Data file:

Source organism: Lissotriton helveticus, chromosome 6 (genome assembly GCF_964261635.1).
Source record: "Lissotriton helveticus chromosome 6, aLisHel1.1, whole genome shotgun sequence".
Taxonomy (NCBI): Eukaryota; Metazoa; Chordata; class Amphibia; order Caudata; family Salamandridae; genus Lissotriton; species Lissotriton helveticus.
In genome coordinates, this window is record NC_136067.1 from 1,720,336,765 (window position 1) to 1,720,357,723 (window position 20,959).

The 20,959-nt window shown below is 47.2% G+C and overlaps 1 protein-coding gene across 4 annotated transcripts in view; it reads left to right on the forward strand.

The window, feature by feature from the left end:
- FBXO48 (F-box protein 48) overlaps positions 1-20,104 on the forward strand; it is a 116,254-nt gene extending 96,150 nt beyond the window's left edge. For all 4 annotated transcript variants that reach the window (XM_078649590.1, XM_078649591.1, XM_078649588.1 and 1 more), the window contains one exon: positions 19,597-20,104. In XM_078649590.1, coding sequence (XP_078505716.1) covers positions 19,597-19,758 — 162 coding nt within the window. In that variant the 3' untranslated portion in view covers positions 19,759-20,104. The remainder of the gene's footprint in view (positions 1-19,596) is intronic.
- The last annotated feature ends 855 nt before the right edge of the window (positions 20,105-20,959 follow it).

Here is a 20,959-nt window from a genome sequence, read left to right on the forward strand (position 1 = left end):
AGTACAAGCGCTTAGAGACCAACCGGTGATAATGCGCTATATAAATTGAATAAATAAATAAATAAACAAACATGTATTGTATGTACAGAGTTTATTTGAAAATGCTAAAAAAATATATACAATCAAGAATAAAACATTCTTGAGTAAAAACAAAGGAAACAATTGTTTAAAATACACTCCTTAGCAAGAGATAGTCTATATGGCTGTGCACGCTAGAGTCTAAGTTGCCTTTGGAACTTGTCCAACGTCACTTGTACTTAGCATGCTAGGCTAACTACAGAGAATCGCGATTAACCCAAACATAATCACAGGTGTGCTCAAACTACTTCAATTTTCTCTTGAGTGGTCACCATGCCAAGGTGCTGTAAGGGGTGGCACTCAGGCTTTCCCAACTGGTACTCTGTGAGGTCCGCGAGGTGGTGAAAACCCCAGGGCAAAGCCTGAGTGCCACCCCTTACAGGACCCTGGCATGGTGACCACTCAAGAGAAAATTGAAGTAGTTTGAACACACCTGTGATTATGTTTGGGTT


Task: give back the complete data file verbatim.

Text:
Source organism: Lissotriton helveticus, chromosome 6 (genome assembly GCF_964261635.1).
Source record: "Lissotriton helveticus chromosome 6, aLisHel1.1, whole genome shotgun sequence".
Taxonomy (NCBI): Eukaryota; Metazoa; Chordata; class Amphibia; order Caudata; family Salamandridae; genus Lissotriton; species Lissotriton helveticus.
In genome coordinates, this window is record NC_136067.1 from 1,720,336,765 (window position 1) to 1,720,357,723 (window position 20,959).

The 20,959-nt window shown below is 47.2% G+C and overlaps 1 protein-coding gene across 4 annotated transcripts in view; it reads left to right on the forward strand.

The window, feature by feature from the left end:
- FBXO48 (F-box protein 48) overlaps positions 1-20,104 on the forward strand; it is a 116,254-nt gene extending 96,150 nt beyond the window's left edge. For all 4 annotated transcript variants that reach the window (XM_078649590.1, XM_078649591.1, XM_078649588.1 and 1 more), the window contains one exon: positions 19,597-20,104. In XM_078649590.1, coding sequence (XP_078505716.1) covers positions 19,597-19,758 — 162 coding nt within the window. In that variant the 3' untranslated portion in view covers positions 19,759-20,104. The remainder of the gene's footprint in view (positions 1-19,596) is intronic.
- The last annotated feature ends 855 nt before the right edge of the window (positions 20,105-20,959 follow it).

Here is a 20,959-nt window from a genome sequence, read left to right on the forward strand (position 1 = left end):
AGTACAAGCGCTTAGAGACCAACCGGTGATAATGCGCTATATAAATTGAATAAATAAATAAATAAACAAACATGTATTGTATGTACAGAGTTTATTTGAAAATGCTAAAAAAATATATACAATCAAGAATAAAACATTCTTGAGTAAAAACAAAGGAAACAATTGTTTAAAATACACTCCTTAGCAAGAGATAGTCTATATGGCTGTGCACGCTAGAGTCTAAGTTGCCTTTGGAACTTGTCCAACGTCACTTGTACTTAGCATGCTAGGCTAACTACAGAGAATCGCGATTAACCCAAACATAATCACAGGTGTGCTCAAACTACTTCAATTTTCTCTTGAGTGGTCACCATGCCAAGGTGCTGTAAGGGGTGGCACTCAGGCTTTCCCAACTGGTACTCTGTGAGGTCCGCGAGGTGGTGAAAACCCCAGGGCAAAGCCTGAGTGCCACCCCTTACAGGACCCTGGCATGGTGACCACTCAAGAGAAAATTGAAGTAGTTTGAACACACCTGTGATTATGTTTGGGTT